By Ben Wynd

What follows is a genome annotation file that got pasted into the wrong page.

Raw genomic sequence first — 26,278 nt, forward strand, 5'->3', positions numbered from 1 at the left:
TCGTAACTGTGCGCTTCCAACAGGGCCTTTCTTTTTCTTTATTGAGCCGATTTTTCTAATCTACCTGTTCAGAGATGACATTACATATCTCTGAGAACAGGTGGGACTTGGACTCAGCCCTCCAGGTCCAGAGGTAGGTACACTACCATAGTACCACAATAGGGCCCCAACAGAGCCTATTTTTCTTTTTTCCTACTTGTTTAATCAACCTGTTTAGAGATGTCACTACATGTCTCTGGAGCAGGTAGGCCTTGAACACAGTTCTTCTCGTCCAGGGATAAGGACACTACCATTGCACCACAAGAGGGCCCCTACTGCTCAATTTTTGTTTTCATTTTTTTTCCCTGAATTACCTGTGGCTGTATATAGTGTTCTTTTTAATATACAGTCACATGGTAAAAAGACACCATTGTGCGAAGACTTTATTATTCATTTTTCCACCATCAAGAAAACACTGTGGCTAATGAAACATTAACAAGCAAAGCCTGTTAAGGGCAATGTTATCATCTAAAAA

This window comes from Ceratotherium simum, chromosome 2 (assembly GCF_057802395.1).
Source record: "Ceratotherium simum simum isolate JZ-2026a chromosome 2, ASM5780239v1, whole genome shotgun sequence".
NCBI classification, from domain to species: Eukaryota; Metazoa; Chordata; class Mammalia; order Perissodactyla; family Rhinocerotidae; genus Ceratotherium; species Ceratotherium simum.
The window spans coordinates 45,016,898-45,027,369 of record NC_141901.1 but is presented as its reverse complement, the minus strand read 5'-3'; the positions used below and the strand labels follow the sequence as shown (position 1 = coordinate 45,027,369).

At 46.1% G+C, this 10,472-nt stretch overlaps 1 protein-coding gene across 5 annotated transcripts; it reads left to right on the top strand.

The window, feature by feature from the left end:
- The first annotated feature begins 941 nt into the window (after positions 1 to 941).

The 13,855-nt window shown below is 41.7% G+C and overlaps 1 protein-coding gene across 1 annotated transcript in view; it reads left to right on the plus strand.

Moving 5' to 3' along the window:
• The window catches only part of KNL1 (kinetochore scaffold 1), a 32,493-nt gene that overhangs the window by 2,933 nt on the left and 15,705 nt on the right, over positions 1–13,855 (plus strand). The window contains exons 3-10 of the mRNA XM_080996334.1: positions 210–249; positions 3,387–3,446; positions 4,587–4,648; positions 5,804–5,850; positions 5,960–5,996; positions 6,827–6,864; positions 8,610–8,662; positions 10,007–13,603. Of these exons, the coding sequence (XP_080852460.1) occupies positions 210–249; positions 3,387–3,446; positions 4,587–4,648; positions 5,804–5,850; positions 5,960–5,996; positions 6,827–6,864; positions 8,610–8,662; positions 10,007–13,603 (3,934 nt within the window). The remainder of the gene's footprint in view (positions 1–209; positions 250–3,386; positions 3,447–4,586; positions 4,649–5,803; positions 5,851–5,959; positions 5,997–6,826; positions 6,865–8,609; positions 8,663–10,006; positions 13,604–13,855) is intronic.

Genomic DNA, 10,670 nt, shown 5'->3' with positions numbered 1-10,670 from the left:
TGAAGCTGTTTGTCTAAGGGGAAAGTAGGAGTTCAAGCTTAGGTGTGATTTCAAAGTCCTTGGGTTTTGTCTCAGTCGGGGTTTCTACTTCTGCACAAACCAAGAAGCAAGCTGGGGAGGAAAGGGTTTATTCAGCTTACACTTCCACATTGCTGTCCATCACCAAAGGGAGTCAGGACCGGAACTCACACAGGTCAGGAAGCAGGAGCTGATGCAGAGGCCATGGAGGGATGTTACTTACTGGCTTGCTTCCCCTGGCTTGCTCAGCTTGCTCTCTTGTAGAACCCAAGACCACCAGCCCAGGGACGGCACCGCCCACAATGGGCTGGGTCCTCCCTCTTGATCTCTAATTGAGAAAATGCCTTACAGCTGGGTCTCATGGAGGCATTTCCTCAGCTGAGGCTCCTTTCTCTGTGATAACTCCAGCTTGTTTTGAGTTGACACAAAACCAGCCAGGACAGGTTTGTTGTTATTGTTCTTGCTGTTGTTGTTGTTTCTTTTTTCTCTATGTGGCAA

In 2011, a young man named Eric Barone would graduate from the University of Washington Tacoma with a computer science degree. Barone struggled to find work in his field of expertise like many graduated college students do, so he took up a job as an usher at Seattle’s Paramount Theatre. Wanting to improve his computer skills, Barone started developing what would eventually become Stardew Valley. Development began as simply creating a fan made alternative to Harvest Moon, where Barone took his gripes with the game franchise and fixed them, and put his own Pacific-Northwest inspired twist on the environment of the game. Stardew Valley was going to be a small release on Xbox Live Inside Games, but this Seattle-based usher realized there was so much more potential than he originally believed. The game would stay in development until 2016 because of one shocking reason: he was the sole developer of the game. Barone programmed, created the music, SFX, etc. all on his own. He painted the process as incredibly frustrating at times and said he even thought of giving up at points. It’s a good thing he didn’t because as of January 2020, the game has sold over 10 million copies. In the game the player takes on the role of a character who takes over his grandfather’s farm in a place known as Stardew Valley. The game is very open-ended, where you take on activities like growing crops, raising livestock, crafting goods, mining, selling produce, and socializing with the townspeople, and getting married. I personally have had so much fun with this game and it feels like there’s an endless amount of content to explore. Stardew Valley is truly a one of a kind experience.